How can we talk about young people without including young people?

My career since my first ‘proper’ job has involved working alongside younger people; from a part-time youth worker (I couldn’t believe I was getting paid to drink cups of tea and chat to really fun people!), to a sports & youth development worker, to a BTEC college lecturer, a pastoral manager and now a wellbeing coach.



My career since my first ‘proper’ job has involved working alongside younger people; from a part-time youth worker (I couldn’t believe I was getting paid to drink cups of tea and chat to really fun people!), to a sports & youth development worker, to a BTEC college lecturer, a pastoral manager and now a wellbeing coach.



All the way along this journey, people have made comments about how they don’t know how to ‘work with’ young people, or ‘speak to’ young people, or ‘understand’ young people…. Well, young people are just, ummmm, younger PEOPLE.


We already know how to work with them because we are all people.

But we can often think ourselves into believing it is more complicated than that!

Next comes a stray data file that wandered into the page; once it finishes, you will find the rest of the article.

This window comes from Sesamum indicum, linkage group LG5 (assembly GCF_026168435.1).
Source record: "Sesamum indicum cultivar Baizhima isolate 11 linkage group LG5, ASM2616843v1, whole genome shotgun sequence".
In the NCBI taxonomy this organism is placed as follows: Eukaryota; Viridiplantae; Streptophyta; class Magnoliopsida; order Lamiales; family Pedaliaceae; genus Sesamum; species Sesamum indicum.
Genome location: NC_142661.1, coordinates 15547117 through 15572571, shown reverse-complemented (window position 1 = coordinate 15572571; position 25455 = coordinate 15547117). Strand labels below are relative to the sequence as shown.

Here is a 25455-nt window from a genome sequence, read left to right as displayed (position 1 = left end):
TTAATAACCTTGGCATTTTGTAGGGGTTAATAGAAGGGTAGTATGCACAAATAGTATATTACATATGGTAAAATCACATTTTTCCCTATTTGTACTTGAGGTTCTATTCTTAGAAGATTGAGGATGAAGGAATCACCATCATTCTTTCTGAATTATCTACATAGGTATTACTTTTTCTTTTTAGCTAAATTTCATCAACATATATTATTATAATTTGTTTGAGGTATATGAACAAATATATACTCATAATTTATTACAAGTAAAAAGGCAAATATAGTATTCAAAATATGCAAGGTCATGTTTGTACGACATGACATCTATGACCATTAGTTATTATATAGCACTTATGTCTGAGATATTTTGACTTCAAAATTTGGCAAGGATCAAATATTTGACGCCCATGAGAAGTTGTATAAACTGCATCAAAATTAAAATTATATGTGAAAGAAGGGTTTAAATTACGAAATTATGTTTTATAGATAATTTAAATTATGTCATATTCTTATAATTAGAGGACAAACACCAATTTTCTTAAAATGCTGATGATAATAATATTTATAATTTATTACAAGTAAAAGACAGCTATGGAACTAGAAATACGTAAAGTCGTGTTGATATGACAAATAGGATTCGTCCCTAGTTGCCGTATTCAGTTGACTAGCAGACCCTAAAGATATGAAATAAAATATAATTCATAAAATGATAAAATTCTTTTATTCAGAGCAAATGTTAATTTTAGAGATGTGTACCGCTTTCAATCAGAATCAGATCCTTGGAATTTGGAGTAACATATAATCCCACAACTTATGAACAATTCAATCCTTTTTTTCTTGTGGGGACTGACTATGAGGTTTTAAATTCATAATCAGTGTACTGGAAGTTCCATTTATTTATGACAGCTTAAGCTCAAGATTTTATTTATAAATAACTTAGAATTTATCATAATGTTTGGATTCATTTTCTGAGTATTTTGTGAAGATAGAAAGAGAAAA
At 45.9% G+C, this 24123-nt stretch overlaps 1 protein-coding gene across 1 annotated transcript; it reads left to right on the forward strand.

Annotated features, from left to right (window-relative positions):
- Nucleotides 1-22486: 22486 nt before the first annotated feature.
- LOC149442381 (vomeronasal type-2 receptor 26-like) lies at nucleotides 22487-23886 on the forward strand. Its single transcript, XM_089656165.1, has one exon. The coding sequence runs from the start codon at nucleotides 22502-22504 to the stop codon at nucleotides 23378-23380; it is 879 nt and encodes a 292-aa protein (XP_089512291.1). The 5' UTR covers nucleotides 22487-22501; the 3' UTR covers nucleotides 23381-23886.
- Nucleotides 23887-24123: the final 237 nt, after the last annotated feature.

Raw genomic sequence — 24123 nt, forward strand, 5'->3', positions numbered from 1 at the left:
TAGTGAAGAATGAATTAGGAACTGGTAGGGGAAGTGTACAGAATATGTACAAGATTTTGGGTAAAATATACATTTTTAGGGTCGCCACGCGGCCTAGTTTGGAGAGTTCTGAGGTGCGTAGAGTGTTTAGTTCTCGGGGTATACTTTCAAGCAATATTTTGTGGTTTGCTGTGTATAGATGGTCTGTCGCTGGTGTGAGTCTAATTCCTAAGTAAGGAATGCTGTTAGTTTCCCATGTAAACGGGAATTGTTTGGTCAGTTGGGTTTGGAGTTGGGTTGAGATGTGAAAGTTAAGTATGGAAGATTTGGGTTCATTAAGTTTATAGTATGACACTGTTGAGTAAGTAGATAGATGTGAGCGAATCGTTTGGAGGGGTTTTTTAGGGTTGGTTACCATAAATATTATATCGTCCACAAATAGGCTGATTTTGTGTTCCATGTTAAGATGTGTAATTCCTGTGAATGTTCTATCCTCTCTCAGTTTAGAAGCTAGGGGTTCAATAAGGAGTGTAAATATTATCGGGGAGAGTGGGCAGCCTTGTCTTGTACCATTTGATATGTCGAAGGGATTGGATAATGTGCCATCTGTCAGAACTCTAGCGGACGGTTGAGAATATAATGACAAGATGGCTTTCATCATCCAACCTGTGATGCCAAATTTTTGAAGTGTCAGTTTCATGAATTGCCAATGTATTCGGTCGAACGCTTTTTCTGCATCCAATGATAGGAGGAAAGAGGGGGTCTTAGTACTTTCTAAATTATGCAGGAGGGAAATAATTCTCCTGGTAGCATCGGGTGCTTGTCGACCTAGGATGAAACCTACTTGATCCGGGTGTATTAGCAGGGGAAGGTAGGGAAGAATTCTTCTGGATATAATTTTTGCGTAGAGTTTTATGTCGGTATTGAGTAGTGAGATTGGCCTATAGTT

I have just finished a programme working with people aged 11 to 15 in a school in Exeter. Opportunities arose where I wasn’t able to articulate what I was trying to say – but someone else in the group always could. Let’s use the voice of younger people to enhance or drive home the message we want to share.


Speaking to the pupils from St Peter’s School, they jumped at the chance to be involved. They plan to paint faces with festival glitter and talk to people about the importance of deep listening to our younger folk. We are meeting tomorrow to plan the event and their enthusiasm is infectious!


When the organisers asked me what I plan to talk about at this event – there was only one answer that came to me: if you want to develop local opportunities for local young people and their wellbeing, it is best to ask these local young people what it is they want.


Will I be speaking at Wellfest on my own? No way. I will have half a dozen other younger voices there with me. All with something very important they’d like to say.